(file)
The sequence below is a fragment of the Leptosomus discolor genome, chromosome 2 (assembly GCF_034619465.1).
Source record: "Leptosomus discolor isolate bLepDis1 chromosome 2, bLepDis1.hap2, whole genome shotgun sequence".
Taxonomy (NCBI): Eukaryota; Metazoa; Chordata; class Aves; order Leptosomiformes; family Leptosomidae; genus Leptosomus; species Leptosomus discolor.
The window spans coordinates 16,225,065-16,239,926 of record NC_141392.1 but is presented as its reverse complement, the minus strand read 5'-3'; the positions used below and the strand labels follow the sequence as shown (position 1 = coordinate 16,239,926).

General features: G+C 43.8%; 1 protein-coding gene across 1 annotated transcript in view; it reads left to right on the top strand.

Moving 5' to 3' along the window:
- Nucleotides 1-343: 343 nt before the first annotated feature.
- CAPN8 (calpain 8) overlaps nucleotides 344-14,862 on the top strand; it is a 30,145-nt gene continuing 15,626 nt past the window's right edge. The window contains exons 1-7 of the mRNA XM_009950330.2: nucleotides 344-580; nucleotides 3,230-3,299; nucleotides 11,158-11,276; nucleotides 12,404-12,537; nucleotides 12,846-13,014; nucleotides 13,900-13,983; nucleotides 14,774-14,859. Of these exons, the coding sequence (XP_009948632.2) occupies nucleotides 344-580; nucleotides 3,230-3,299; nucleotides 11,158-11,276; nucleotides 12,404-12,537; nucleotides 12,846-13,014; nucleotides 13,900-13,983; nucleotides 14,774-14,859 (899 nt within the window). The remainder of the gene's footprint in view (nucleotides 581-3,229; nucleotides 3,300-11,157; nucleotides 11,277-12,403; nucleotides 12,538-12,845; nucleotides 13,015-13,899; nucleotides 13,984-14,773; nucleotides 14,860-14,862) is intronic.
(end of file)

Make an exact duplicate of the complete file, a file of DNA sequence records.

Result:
The sequence below is a fragment of the Leptosomus discolor genome, chromosome 2 (assembly GCF_034619465.1).
Source record: "Leptosomus discolor isolate bLepDis1 chromosome 2, bLepDis1.hap2, whole genome shotgun sequence".
Taxonomy (NCBI): Eukaryota; Metazoa; Chordata; class Aves; order Leptosomiformes; family Leptosomidae; genus Leptosomus; species Leptosomus discolor.
The window spans coordinates 16,225,065-16,239,926 of record NC_141392.1 but is presented as its reverse complement, the minus strand read 5'-3'; the positions used below and the strand labels follow the sequence as shown (position 1 = coordinate 16,239,926).

General features: G+C 43.8%; 1 protein-coding gene across 1 annotated transcript in view; it reads left to right on the top strand.

Moving 5' to 3' along the window:
- Nucleotides 1-343: 343 nt before the first annotated feature.
- CAPN8 (calpain 8) overlaps nucleotides 344-14,862 on the top strand; it is a 30,145-nt gene continuing 15,626 nt past the window's right edge. The window contains exons 1-7 of the mRNA XM_009950330.2: nucleotides 344-580; nucleotides 3,230-3,299; nucleotides 11,158-11,276; nucleotides 12,404-12,537; nucleotides 12,846-13,014; nucleotides 13,900-13,983; nucleotides 14,774-14,859. Of these exons, the coding sequence (XP_009948632.2) occupies nucleotides 344-580; nucleotides 3,230-3,299; nucleotides 11,158-11,276; nucleotides 12,404-12,537; nucleotides 12,846-13,014; nucleotides 13,900-13,983; nucleotides 14,774-14,859 (899 nt within the window). The remainder of the gene's footprint in view (nucleotides 581-3,229; nucleotides 3,300-11,157; nucleotides 11,277-12,403; nucleotides 12,538-12,845; nucleotides 13,015-13,899; nucleotides 13,984-14,773; nucleotides 14,860-14,862) is intronic.